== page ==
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Undergraduate Research Opportunities Programme Showcase

Prize logo white prize cup and lettering to red background

The Undergraduate Research Opportunities Programme (UROP) offers undergraduate students the chance to gain hands-on research experience on projects covering all disciplines across the University. Research projects last six weeks over the summer break, or can be part-time over a longer period, and those students involved with the scheme will receive a bursary of £1,320. Each year, all students who undertake a project through UROP are invited to present their research at The Undergraduate Research Showcase. The event this year took place on Wednesday 13 November.

Each student presents to a pair of judges (a previous UROP supervisor and a previous UROP student), with the projects grouped in alignment with the research themes of the University. The judges then select a ‘best in category’ for each research theme, with an external research professional selecting the two overall winners. These selected students are announced at the presentation evening, which follows the afternoon of judging, and the event closes with a drinks reception. This year, our two overall student winners were Ruth Lloyd and Bilal Mohammed.

Ruth’s project explored the life and work of Annie Ure, who was among the first female archaeologists to lead an excavation in Greece. Specialising in Boeotian Archaeology, she went on to co-found and curate the Museum of Greek Archaeology – now the Ure Museum of Greek Archaeologyat the University. Annie Ure studied Classics at University College, Reading, and received her Bachelor of Arts in 1914. As this was before we received the power to award our own degrees, she is technically a graduate of the University of London.

Working with Professor Amy Smith and Dr Amara Thornton, Ruth created a biographical pamphlet about Annie, and in doing so she uncovered how important Annie was in the establishment of the Museum. In her words: “Through my project I was made aware of how many women often go forgotten in the world of archaeology, the work of female collectors, curators and cataloguers is often said to be the work of their male counterpart. In this case, in writing a biography of Annie, I was able to make understood her work and reiterate the role she played at the University and the Museum.” Some of Ruth’s research was also used to create a ‘Museum in a Box’, to make the re-telling of Annie’s life more interactive.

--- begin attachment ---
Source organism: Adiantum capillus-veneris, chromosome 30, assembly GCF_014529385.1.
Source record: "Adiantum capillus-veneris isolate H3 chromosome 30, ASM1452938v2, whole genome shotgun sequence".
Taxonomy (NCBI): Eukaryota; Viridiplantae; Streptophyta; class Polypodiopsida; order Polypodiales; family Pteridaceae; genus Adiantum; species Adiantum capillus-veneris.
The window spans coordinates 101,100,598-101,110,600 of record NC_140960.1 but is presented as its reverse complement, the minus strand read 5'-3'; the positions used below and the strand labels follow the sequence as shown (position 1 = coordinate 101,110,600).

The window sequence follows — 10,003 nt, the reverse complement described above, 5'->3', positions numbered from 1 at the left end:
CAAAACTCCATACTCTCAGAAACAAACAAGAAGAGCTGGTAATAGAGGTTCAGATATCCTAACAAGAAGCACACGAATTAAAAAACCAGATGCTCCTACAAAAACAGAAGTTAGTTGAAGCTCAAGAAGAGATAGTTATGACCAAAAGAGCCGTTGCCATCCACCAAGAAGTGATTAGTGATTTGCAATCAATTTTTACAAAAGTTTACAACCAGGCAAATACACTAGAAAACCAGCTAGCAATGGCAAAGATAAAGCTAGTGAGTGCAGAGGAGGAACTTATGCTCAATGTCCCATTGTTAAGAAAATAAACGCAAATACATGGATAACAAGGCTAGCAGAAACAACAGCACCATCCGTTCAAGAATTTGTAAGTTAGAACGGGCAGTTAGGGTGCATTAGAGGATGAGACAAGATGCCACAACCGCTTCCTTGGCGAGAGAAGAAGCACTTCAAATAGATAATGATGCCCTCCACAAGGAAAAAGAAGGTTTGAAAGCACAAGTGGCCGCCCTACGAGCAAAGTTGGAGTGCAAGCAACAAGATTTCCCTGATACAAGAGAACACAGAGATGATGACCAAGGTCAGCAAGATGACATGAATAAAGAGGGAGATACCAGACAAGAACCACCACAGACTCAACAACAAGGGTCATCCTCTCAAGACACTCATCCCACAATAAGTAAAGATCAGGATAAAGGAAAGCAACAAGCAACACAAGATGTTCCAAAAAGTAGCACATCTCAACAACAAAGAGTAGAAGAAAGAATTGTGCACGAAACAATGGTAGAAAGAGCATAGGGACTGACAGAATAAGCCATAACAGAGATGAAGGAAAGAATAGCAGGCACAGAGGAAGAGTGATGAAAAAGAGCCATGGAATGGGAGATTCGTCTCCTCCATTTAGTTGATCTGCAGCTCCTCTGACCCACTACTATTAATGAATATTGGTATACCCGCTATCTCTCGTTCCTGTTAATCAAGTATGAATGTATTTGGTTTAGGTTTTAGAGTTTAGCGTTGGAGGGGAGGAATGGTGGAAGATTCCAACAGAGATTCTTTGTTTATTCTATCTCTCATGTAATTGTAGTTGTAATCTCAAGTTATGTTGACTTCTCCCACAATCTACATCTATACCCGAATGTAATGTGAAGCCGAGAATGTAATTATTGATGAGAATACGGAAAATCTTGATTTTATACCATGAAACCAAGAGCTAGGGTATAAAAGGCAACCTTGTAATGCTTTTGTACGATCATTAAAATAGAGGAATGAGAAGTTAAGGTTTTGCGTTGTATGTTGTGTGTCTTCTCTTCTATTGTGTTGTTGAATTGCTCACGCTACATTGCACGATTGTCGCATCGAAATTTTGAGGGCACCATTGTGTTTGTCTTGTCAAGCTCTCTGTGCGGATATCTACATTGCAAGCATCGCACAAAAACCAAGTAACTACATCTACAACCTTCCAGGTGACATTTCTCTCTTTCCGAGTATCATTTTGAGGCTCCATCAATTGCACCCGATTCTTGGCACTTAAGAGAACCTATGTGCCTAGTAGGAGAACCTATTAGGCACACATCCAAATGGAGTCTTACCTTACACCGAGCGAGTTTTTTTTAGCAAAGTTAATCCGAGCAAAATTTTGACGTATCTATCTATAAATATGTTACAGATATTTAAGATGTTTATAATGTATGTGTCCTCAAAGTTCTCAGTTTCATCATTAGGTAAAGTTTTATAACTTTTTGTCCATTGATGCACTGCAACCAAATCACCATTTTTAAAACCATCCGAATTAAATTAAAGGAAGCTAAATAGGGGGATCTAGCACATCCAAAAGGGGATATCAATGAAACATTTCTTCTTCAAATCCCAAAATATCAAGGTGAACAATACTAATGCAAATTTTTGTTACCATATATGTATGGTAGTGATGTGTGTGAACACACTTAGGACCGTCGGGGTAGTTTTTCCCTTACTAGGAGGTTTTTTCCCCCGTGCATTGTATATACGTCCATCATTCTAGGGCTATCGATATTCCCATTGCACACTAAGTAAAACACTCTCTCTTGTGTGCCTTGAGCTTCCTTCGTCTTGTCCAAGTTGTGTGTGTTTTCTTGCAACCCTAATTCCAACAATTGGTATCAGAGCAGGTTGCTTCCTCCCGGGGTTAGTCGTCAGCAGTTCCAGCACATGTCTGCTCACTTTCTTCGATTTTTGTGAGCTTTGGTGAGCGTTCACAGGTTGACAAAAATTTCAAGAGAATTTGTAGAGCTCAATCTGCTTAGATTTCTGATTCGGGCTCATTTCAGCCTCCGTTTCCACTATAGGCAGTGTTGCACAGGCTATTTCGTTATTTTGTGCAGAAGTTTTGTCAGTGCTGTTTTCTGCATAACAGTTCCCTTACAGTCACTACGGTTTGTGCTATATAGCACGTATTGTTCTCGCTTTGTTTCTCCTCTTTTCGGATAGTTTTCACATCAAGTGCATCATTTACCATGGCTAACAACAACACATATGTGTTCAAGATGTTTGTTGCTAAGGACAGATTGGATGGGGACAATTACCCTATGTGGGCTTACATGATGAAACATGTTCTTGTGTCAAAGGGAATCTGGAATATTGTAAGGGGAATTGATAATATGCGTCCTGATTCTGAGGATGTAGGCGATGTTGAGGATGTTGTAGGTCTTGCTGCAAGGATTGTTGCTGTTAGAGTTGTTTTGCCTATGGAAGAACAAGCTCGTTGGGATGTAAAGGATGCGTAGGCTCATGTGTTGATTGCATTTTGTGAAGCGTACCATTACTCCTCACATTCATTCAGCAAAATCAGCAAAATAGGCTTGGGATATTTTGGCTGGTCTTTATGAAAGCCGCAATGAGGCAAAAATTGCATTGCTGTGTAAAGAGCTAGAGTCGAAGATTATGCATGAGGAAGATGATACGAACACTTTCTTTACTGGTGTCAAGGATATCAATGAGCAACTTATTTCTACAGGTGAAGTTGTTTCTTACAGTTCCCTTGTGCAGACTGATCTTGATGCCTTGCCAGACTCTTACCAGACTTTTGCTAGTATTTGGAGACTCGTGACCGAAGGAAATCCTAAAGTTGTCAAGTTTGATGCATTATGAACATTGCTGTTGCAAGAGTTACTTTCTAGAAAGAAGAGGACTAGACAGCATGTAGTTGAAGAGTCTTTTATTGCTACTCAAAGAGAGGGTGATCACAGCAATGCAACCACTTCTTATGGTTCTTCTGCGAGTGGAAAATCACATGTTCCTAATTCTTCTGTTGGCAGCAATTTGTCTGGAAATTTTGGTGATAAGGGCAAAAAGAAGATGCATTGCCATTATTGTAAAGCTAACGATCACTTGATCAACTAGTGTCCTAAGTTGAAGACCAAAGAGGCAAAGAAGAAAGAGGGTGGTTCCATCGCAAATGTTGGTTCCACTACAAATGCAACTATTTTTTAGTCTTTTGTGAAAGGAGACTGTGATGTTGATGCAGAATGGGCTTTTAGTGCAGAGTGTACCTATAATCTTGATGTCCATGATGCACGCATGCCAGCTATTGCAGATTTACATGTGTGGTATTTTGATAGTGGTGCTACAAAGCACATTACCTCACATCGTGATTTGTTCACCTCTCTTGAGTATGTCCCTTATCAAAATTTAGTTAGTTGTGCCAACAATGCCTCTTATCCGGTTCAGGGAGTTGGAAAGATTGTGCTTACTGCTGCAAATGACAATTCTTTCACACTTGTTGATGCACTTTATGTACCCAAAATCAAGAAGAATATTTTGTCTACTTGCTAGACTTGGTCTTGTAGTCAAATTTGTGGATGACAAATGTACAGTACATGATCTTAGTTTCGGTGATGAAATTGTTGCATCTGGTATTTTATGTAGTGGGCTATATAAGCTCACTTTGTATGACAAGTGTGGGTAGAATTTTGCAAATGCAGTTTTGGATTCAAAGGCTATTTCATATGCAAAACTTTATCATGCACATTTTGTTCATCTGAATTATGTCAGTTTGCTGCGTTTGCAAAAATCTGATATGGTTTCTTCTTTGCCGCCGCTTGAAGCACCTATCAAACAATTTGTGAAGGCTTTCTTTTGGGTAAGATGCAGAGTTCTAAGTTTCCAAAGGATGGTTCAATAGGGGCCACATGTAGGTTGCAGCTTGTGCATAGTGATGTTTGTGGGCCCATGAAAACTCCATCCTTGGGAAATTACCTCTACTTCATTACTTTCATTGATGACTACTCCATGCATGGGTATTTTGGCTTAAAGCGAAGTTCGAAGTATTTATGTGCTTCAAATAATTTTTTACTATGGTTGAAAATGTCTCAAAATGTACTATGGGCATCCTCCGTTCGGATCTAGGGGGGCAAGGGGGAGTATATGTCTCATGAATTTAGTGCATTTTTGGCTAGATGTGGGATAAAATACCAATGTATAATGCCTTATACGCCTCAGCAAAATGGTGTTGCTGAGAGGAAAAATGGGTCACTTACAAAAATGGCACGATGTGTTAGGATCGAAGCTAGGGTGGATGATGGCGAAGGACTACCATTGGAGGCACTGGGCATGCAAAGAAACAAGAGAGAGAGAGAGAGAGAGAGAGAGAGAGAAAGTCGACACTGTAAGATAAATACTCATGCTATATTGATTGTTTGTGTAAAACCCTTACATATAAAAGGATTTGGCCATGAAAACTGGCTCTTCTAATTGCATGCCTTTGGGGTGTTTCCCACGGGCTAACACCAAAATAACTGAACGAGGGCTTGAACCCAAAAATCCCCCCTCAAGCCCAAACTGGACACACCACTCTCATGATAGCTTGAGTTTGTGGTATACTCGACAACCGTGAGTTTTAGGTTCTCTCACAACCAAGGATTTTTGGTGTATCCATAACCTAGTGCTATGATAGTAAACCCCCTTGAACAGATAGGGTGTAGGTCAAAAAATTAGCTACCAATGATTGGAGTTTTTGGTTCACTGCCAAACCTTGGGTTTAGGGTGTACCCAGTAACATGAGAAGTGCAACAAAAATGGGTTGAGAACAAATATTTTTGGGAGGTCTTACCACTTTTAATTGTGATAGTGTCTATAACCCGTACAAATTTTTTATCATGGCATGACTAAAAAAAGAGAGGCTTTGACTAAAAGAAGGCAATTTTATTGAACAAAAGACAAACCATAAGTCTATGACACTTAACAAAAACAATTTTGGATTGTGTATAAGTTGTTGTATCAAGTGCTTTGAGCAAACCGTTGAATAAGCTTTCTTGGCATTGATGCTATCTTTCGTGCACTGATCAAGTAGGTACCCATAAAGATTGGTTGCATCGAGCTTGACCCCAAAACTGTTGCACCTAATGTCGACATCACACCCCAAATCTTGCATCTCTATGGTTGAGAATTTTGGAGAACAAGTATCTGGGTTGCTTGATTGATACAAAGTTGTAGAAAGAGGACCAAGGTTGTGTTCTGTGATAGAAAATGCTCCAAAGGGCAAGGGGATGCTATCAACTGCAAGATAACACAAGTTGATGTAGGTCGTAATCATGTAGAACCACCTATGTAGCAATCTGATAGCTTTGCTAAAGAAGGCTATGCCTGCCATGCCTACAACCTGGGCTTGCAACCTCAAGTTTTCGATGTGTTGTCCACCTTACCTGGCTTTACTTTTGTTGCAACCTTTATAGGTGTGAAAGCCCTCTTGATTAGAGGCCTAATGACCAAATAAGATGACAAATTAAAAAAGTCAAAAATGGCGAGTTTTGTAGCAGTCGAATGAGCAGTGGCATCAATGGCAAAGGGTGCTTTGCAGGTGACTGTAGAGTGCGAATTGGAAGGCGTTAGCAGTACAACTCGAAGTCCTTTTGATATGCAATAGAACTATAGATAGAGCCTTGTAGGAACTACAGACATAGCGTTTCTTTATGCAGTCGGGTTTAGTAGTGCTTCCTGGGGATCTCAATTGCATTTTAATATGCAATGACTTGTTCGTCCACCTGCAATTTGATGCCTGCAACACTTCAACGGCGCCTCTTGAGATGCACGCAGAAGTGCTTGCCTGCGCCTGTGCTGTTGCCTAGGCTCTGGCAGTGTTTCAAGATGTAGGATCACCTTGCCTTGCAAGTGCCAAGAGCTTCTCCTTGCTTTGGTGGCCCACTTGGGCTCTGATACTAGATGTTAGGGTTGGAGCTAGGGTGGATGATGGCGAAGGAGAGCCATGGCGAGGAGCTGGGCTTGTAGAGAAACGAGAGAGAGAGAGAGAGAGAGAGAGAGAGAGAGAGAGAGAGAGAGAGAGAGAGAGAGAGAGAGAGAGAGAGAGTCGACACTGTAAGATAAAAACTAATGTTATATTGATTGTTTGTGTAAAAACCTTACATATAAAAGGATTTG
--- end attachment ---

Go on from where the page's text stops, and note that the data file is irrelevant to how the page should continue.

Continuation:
Bilal’s project tackled the issue of medicines waste, and considered how existing technologies could help address this problem. A 2010 report evaluating the scale and causes of medicines waste estimated the cost to the NHS to be £300 million per year, which equates to £1 of every £25 spent on primary care and community pharmaceutical and allied products use. It is predicted that £90 million of unused medicines is stored in people’s homes, £110 million is returned to community pharmacies, and up to £50 million is wasted from care homes. Of this medicines waste, it is estimated that 30-50% can be avoided.

Bilal, with Professor Rachel McCrindle, Professor Parastou Donyai and Professor Simon Sherratt, investigated whether a biomedical solution could help address the problem through the identification and design of prototype sensors, placed on pharmaceutical packaging. These sensors, such as temperature and humidity sensors, NFC (Near Field Communication) tags and QR (Quick Response) codes could help facilitate the safe reuse of medicines, and also improve the accuracy of how they are used by patients. The solutions were found through repurposing technology already used in other industries, such as food and advertising.

Please join us in congratulating our winners!

For more information on the UROP scheme, please visit the Programme’s webpages.

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